The Big Red net empty behind him, McRae settled it on his stick, crept into the high slot, and ripped a shot low to the glove side of Grumet-Morris. It eluded his outstretched leg pad and tied the game with 32.3 seconds left in regulation time.

“I definitely had a chance on that tying goal,” said Grumet-Morris, who finished with 30 saves. “It went off the post and in.”

It was Grumet-Morris’ first mistake in more than 57 minutes. The only blemish before that came just 1:53 into the game, when Paolini redirected Bby’s shot from the point, the Big Red’s first shot of the game, past him.

It marked the third straight Cornell-Harvard game — all Big Red victories — to start with a Cornell goal within the first two minutes. Cornell’s defense dominated the rest of the period. Harvard attempted 23 shots, but 10 were off-target because of and six were blocked. Cornell goalie David LeNeveu, who finished with 25 saves, gobbled up the other six.

The Crimson, though, slowly found its skating legs. It nearly tied the game in the second period — twice — only to have both goals disallowed. At 3:30 of the period, Brendan Bernakevitch came into the Cornell zone on a 2-on-2 with Tim Pettit, moved outside of Cornell defenseman Charlie Cook, and appeared to put his second goal of the tournament through LeNeveu’s five-hole. But after reviewing the play on replay for several minutes, referee Scott Hansen ruled that the net had come off its moorings before the puck crossed the line.

Later in the period, LeNeveu was able to draw a whistle on Kenny Turano’s tip from the doorstep before Charlie Johnson jumped in on his left post batted the puck into the net.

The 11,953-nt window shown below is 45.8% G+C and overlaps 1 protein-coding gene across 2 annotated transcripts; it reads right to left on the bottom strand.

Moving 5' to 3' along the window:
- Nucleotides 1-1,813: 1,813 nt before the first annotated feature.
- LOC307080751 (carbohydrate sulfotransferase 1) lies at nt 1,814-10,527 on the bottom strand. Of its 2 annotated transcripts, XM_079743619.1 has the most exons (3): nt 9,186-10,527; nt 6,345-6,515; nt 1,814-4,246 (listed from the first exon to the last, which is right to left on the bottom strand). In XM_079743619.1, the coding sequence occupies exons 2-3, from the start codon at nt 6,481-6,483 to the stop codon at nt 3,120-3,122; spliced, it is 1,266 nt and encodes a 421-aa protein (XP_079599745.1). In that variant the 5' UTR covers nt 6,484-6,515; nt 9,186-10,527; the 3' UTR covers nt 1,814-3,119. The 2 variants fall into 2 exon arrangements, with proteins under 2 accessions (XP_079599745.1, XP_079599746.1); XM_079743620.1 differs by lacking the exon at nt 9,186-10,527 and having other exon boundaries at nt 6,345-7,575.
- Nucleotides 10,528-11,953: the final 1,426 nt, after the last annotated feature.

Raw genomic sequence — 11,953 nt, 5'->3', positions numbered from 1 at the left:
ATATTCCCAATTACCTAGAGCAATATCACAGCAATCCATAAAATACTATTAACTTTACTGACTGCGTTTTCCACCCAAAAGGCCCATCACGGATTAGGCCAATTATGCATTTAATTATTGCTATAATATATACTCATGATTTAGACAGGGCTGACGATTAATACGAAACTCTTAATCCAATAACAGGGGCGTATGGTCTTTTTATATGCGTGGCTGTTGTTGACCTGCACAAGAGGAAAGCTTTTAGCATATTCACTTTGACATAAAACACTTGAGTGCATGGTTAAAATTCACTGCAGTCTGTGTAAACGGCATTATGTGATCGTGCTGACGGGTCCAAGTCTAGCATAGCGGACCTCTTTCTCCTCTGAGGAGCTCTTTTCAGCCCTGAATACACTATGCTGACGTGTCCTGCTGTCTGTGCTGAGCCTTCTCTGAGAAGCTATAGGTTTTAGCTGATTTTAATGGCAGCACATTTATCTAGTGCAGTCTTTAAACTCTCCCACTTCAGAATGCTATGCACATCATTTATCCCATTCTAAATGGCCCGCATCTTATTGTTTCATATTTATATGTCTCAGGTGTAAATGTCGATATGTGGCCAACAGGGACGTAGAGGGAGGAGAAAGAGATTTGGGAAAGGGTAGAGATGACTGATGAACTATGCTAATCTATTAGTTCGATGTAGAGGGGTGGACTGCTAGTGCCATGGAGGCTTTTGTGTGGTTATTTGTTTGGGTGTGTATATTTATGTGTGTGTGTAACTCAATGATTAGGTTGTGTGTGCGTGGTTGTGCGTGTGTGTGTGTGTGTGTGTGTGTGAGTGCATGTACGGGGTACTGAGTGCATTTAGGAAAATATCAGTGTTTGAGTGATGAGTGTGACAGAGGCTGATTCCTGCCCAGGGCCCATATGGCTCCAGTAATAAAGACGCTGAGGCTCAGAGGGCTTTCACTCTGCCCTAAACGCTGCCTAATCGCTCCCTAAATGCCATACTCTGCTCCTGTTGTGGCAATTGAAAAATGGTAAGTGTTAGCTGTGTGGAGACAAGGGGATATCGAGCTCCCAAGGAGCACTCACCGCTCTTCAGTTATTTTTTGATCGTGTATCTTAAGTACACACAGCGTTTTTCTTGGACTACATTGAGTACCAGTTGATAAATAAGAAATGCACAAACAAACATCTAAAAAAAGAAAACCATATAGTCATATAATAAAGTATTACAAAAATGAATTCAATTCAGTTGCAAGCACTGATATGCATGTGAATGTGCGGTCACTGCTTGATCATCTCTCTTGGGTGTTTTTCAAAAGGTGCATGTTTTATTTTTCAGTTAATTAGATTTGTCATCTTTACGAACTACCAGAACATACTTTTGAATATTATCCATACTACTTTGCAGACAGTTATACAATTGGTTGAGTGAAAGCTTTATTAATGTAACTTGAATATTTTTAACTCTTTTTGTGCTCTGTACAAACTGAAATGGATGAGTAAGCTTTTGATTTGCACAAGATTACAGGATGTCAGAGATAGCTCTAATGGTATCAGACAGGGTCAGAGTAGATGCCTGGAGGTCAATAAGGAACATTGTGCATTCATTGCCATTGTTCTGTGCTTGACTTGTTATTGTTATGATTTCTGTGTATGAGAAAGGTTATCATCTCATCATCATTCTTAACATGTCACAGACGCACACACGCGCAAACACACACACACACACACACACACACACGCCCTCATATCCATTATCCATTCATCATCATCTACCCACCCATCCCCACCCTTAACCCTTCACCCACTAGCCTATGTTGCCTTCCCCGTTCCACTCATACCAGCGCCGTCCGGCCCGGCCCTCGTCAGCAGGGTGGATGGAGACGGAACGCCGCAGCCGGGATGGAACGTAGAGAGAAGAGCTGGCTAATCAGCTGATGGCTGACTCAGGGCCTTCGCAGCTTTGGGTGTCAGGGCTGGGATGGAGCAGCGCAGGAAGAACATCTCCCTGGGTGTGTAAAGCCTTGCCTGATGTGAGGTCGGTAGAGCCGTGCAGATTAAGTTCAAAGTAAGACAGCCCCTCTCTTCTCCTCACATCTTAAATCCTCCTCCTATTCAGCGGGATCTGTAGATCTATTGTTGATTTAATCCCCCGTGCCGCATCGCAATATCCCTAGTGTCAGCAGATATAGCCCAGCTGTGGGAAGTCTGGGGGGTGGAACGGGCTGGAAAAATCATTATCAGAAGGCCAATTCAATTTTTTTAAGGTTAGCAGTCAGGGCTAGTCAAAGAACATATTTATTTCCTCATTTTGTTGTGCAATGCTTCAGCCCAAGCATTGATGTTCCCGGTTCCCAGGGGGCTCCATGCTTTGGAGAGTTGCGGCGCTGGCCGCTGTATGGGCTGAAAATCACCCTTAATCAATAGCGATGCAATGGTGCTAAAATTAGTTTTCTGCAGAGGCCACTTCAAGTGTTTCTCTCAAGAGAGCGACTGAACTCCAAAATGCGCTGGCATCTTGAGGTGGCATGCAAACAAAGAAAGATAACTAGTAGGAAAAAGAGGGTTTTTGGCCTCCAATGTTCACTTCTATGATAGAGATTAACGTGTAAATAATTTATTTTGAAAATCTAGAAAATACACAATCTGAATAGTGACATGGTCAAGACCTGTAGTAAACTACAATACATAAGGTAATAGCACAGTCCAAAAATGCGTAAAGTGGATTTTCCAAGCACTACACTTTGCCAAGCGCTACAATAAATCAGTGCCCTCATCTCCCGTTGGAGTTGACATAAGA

“It’s tough,” said Harvard coach Mark Mazzoleni of the disallowed goals. “You’re not going to question the official’s call. On the first one, you know that if the replay isn’t conclusive, you have to go with what the official ruled on the ice. And the other one was a goal-mouth scramble, and you have to protect the goalie in that situation. He’s an excellent official — best in the league.”

Harvard had an 11-5 shot advantage in the second, but one began to wonder if LeNeveu, who broke another of Ken Dryden’s records with 177:14 of shutout play in the ECAC tournament and took home Most Valuable Player honors, would be able to tie the NCAA record for single-season shutouts with a blanking on the ECAC’s grandest stage.

Dominic Moore thought not.

Moore, the Harvard captain who was a one-man offense while Cornell suffocated the rest of the Crimson earlier in the game, was finally rewarded for his efforts at 8:04 of the third.

With the Crimson forechecking, McRae gained possession to the left of LeNeveu, but Moore swept in from behind the net, picked McRae’s pocket, and skated out to the slot to wrist his team-leading 23rd goal into the twine, just beyond the reach of LeNeveu’s glove.

It was the type of goal that captains usually score to help their teams win championships. On this night, though, it wasn’t meant to be.

“This team remembered what happened last year against Harvard, and we carried it with us all off-season in the weight room, and all this year,” Schafer said. “We carried that will and determination for 365 days. I couldn’t be more proud.”

All-tournament selections included Moore, Bernakevitch, Bby, Grumet-Morris, Cornell defensemen Doug Murray and Travis Bell, and Brown goaltender Yann Danis.